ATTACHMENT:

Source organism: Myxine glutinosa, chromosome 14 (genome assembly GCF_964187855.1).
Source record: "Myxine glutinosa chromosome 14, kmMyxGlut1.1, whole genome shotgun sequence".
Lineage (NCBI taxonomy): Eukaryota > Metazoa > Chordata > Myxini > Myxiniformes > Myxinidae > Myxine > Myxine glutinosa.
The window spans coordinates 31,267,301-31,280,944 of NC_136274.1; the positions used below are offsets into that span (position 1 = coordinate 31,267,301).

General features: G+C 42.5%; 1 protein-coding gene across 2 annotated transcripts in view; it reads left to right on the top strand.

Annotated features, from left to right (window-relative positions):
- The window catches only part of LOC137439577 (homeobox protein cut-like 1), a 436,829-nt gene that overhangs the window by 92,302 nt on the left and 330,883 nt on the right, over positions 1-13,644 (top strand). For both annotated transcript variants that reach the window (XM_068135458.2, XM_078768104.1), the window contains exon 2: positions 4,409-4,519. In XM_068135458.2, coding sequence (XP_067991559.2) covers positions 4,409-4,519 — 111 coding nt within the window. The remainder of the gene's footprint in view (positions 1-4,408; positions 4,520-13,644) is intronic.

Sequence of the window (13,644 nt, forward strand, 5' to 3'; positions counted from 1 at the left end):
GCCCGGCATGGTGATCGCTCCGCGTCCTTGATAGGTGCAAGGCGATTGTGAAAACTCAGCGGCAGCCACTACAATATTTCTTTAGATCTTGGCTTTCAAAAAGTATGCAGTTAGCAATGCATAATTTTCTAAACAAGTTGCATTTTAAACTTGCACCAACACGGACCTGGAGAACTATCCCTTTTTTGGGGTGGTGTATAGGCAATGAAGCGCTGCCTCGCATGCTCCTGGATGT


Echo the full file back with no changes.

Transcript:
Source organism: Myxine glutinosa, chromosome 14 (genome assembly GCF_964187855.1).
Source record: "Myxine glutinosa chromosome 14, kmMyxGlut1.1, whole genome shotgun sequence".
Lineage (NCBI taxonomy): Eukaryota > Metazoa > Chordata > Myxini > Myxiniformes > Myxinidae > Myxine > Myxine glutinosa.
The window spans coordinates 31,267,301-31,280,944 of NC_136274.1; the positions used below are offsets into that span (position 1 = coordinate 31,267,301).

General features: G+C 42.5%; 1 protein-coding gene across 2 annotated transcripts in view; it reads left to right on the top strand.

Annotated features, from left to right (window-relative positions):
- The window catches only part of LOC137439577 (homeobox protein cut-like 1), a 436,829-nt gene that overhangs the window by 92,302 nt on the left and 330,883 nt on the right, over positions 1-13,644 (top strand). For both annotated transcript variants that reach the window (XM_068135458.2, XM_078768104.1), the window contains exon 2: positions 4,409-4,519. In XM_068135458.2, coding sequence (XP_067991559.2) covers positions 4,409-4,519 — 111 coding nt within the window. The remainder of the gene's footprint in view (positions 1-4,408; positions 4,520-13,644) is intronic.

Sequence of the window (13,644 nt, forward strand, 5' to 3'; positions counted from 1 at the left end):
GCCCGGCATGGTGATCGCTCCGCGTCCTTGATAGGTGCAAGGCGATTGTGAAAACTCAGCGGCAGCCACTACAATATTTCTTTAGATCTTGGCTTTCAAAAAGTATGCAGTTAGCAATGCATAATTTTCTAAACAAGTTGCATTTTAAACTTGCACCAACACGGACCTGGAGAACTATCCCTTTTTTGGGGTGGTGTATAGGCAATGAAGCGCTGCCTCGCATGCTCCTGGATGT